NFL players at risk of financial roughing

Recent schemes against Elway, Vick throw union's approved-adviser list into spotlight

Oct 31, 2010 @ 12:01 am

By Bruce Kelly

Alex Brown (Photo: AP Images)
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Alex Brown (Photo: AP Images)

Several current and former National Football League players recently have found themselves ensnared in alleged Ponzi schemes or legal battles over failed investments.

Last month, former Denver Broncos quarterback John Elway re-vealed that he and his business partner gave $15 million to a hedge fund manager now accused of running a Ponzi scheme.

In September, Alex Brown, a defensive end for the New Orleans Saints, sued his team of investment advisers over $3.9 million in losses, alleging they had “abused the trust” of Mr. Brown and his wife, “and embarked on schemes intended to enrich themselves at the expense” of the couple, including bad investments in airplane hangars.

Also in September, financial adviser Mary Wong pleaded guilty to stealing more than $3 million from investors, including Eagles quarterback Michael Vick and several other NFL players, in a Ponzi scam.

These cases come as the NFL Players Association, the union representing 1,800 players, looks to strengthen the screening process for its financial adviser program, which has come under attack in recent years.

Indeed, NFL players, like all professional athletes and high-net-worth individuals, are highly susceptible to being taken advantage of when it comes to investing their money, observers say.

And professional athletes often are susceptible to the siren call of the “inside deal,” and believe that brokers and advisers have access to such privileged, back-room knowledge, said Arthur Grant, chief executive of independent-contractor broker-dealer Cadaret Grant & Co. Inc.

“They believe the myth that Wall Streeters can double their money in six months, and only if they can get in that private game, they could do that too,” he said.

Started in 2002 — after adviser William “Tank” Black was convicted of stealing $11 million from players he represented — the program requires that advisers have appropriate financial qualifications, such as a certified financial planner mark or registration with the Financial Industry Regulatory Authority Inc., to be included on a select list for players.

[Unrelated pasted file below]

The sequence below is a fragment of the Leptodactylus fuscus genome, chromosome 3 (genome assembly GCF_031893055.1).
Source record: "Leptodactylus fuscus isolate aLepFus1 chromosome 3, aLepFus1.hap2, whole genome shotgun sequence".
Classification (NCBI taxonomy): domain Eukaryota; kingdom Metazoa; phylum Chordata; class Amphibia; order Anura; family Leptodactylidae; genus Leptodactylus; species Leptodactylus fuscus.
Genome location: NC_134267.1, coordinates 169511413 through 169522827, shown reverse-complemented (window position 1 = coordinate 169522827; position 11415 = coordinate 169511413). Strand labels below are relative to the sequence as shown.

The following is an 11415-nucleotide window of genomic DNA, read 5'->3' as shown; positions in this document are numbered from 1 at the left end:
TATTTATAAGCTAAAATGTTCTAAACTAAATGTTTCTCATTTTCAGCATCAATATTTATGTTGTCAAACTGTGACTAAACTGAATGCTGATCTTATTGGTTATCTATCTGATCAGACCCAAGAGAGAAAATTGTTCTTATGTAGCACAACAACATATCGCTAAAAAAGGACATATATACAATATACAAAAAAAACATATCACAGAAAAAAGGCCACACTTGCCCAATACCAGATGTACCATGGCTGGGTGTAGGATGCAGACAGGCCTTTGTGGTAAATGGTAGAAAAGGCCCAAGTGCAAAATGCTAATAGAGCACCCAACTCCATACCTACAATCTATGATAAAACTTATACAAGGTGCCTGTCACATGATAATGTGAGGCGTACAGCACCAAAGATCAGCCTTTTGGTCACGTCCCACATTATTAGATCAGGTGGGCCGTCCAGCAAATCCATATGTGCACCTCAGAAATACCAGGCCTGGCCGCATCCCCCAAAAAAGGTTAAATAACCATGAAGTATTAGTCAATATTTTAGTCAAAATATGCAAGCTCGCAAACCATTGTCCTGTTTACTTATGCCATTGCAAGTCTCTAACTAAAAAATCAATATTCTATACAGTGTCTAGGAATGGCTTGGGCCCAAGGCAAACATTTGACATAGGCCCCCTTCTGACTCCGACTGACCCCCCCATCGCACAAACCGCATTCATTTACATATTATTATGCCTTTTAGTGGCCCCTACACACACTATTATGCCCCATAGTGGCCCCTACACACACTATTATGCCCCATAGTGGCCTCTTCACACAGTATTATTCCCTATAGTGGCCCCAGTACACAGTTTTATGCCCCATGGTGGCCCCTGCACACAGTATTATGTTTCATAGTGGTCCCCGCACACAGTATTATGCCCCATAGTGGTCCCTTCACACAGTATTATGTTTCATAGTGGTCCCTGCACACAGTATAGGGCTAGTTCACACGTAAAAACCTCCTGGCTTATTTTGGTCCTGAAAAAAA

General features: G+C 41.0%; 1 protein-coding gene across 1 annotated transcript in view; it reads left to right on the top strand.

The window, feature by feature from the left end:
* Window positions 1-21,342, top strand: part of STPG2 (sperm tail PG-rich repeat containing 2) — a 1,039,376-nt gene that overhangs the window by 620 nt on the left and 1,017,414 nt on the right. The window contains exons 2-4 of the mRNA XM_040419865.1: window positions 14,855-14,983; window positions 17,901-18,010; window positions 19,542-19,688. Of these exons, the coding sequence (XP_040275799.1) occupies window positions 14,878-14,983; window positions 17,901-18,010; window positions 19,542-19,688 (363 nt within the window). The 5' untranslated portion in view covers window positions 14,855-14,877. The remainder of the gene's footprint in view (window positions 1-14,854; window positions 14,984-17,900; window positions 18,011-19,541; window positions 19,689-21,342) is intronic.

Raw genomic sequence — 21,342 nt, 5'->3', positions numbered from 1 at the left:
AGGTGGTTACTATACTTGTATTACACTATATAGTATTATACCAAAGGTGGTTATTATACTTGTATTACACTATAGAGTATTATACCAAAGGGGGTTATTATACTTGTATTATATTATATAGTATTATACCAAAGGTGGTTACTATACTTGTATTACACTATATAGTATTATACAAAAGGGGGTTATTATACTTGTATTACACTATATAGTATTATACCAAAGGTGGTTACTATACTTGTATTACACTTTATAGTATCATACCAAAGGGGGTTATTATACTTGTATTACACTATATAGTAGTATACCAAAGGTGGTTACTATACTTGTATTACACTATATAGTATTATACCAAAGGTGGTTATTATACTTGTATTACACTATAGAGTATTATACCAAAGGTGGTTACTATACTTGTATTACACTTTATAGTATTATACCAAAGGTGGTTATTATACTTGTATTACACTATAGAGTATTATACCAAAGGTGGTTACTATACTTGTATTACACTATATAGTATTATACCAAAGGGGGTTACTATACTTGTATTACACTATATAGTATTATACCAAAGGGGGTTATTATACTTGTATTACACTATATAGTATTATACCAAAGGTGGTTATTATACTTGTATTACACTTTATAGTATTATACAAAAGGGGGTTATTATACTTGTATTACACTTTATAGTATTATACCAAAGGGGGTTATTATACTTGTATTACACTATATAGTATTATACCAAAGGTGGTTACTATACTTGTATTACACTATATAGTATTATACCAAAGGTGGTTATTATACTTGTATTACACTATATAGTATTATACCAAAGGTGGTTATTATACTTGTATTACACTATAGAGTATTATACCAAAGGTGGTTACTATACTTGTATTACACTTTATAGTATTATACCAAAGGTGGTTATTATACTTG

Advisers must also undergo a background check, and pay $1,500 to be included on the list and $500 annually to remain on it. There are currently about 450 advisers on the list. The list includes a disclaimer, indicating that the advisers are neither endorsed nor recommended.

In an open case originally filed in 2006, five players are suing the NFLPA over its oversight of the approved list of advisers, alleging that it was negligent in vetting reps.

The league, which runs background checks on advisers, is also named in that lawsuit.

The case centers on a jailed hedge fund manager, Kirk Wright, who stole more than $150 million from clients, including several NFL players, and eventually killed himself in prison. The case was dismissed late last year in a Georgia state court, but the players, including former All-Pro safety Steve Atwater, appealed the decision last spring.

The lawsuit alleges that Mr. Wright was on the adviser list even though he should have been disqualified because liens had been filed against him.

“I'm assuming our case is getting the NFL and the NFL Players Association to review their [adviser] programs,” said Quentin Williams, one of the attorneys representing the five players.

It's unclear if any of the advisers involved in the most recent round of alleged frauds victimizing NFL stars were on the NFLPA's list.

Carl Francis, a spokesman for the union, declined to comment on the recent cases or the lawsuit involving Mr. Wright. He also said the adviser list is private and available only to players.

Mr. Francis added that the union is planning to place more emphasis on financial education for the players.

In July, Dana Hammonds, director of financial programs and adviser administration for the union, told InvestmentNews that the union is in the process of crafting new qualifications which advisers must meet to get on the list.

Greg Aiello, a spokesman for the NFL, did not return calls seeking comment.


One of the major issues is that athletes often rely on referrals from their inner circle. That trust — along with some athletes' lack of sophistication with money — can easily be taken advantage of.

“There are predators out there who are focused on athletes,” said Mr. Williams, the attorney suing the NFL and the player's union in the Kirk Wright case.

E-mail Bruce Kelly at


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